Monday, December 12, 2005

The flu is making its way through Bishkek with great power. So many people at work are sick that my boss is bringing in a nurse to offer flu shots tomorrow.

The weather is cold and dreary, though the lack of new snow means there are some clear places on the sidewalk where the ice has melted. Nevertheless, after seeing how difficult it is to walk on a nonstop ice sheet, when a friend from Alaska offered to pick me up some attachable soles with metal spikes on her next trip home, I accepted with gratitude.

Yesterday evening, Zhenya invited me over to meet her mother. She had left Kyrgyzstan seven years ago for America and hadn’t been back since. Other than seeing great changes in her only daughter and nine-year-old grandson, I figured her city must have changed greatly since she left. I asked her what surprised her most.

“When I left, the area was in the middle of a great depression,” she said. “It was so grey and sad. People didn’t know how to live or what to do. People have gotten through it and found things to do. And what really surprises me is all the little businesses. It used to just be huge enterprises, and of course, they had mostly died by the time I left. But now so many small businesses have popped up and they really seem to have changed the atmosphere.”

Zhenya filled me in on our friends Marina and Elena. Marina’s fiancĂ©, the retired American, whose baby she gave birth to four months ago, seems not to be coming back. Marina would never admit that outright. But she asked Zhenya for recommendations of dating services that would introduce her to foreign men.

And Elena, an intelligent and kind 34-year-old, who is virtually engaged to a Spainard, is starting to see his troubling side. He has already taken her to Spain once and has now filed the paperwork for a fiancĂ©e visa, so that she can go to live there for a while. She has quit her job and is focused on studying Spanish. It’s an amazing opportunity for her to get out of a place where her opportunities are limited, to build a life for herself, and to have the family she craves. However, Jose has begun showing a jealous and controlling temperament, not believing her when she says where she has been, calling frequently, and expressing fears that she’ll get to Spain and then leave him.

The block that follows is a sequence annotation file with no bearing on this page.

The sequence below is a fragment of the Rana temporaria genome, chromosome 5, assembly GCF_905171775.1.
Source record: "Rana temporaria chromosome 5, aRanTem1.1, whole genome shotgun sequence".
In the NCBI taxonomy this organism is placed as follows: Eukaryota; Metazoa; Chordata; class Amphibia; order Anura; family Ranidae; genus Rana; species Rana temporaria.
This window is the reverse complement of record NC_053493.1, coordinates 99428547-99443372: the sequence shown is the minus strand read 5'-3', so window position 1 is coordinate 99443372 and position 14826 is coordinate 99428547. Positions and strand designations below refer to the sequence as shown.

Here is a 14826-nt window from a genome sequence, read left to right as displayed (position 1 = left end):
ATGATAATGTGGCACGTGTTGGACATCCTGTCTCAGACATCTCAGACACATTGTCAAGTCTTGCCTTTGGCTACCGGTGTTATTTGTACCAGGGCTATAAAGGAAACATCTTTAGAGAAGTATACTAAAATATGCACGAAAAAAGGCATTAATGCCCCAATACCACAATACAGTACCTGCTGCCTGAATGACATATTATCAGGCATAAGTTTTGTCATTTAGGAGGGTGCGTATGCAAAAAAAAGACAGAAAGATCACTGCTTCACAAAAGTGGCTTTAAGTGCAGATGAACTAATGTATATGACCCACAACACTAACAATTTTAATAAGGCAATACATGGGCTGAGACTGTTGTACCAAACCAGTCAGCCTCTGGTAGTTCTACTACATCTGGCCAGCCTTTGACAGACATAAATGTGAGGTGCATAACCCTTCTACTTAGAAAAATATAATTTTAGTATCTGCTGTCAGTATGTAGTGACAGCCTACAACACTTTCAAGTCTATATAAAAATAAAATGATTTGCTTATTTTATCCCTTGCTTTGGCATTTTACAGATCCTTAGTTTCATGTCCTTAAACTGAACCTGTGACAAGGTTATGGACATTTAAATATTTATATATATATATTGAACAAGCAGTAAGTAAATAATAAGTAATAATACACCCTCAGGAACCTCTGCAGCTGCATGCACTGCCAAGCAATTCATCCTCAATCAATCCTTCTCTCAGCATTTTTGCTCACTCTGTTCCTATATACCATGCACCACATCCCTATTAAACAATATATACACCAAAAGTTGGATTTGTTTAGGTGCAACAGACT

“Elena thinks it’s because of the communication problem,” Zhenya said. She’d scrunched her naturally curly hair with mousse, defining her dark curls in a voluminous mass. “She thinks that maybe he just doesn’t understand her when she explains where she’s been and if only she spoke Spanish well, they wouldn’t have this problem.”

I told her that I doubted it was a cultural communication problem, it was probably a personality issue. I had already told her that men who sought foreign wives on the internet often had a reason why they couldn’t find a wife in their own country. And for a 48-year-old Spainard to never have been married, there was probably a reason why he hadn’t been able to find a woman willing to commit to him.

“I am listed on that same internet site,” Zhenya said, “and the owner of the agency knows my mother. She called yesterday, saying there was an American in town who wanted to be introduced to me. I wasn’t home so she told my mother. When I came back, my mother threw a scandal. She told me that such men weren’t normal, that so many girls who used that agency were now missing – they’d been sold, disappeared, or who knows what else. And she forbid me from going to meet him. I told her I just thought it would be interesting, but I can’t go while she’s here.”

I urged her to be safe, to not give him her address or phone number, to meet him in a public place, to not get in a car alone with him.

It makes me really sad to see hard-working, well-meaning, good people struggling so hard to find the most basic things, love, opportunity, respect and security.

The biggest holiday of the year, New Year’s, is coming up in a few weeks and the stores are already starting to stock up with extra alcohol, fancy candy, pre-made salads, gifts wrapped in cellophane, and cakes. And the weeks of gathering and parties are already slowly starting, bringing people out to the shops and markets in greater numbers than usual. I love watching the bustling shopkeepers bringing in the best income of the year, which will make their holiday all the much more enjoyable for them.

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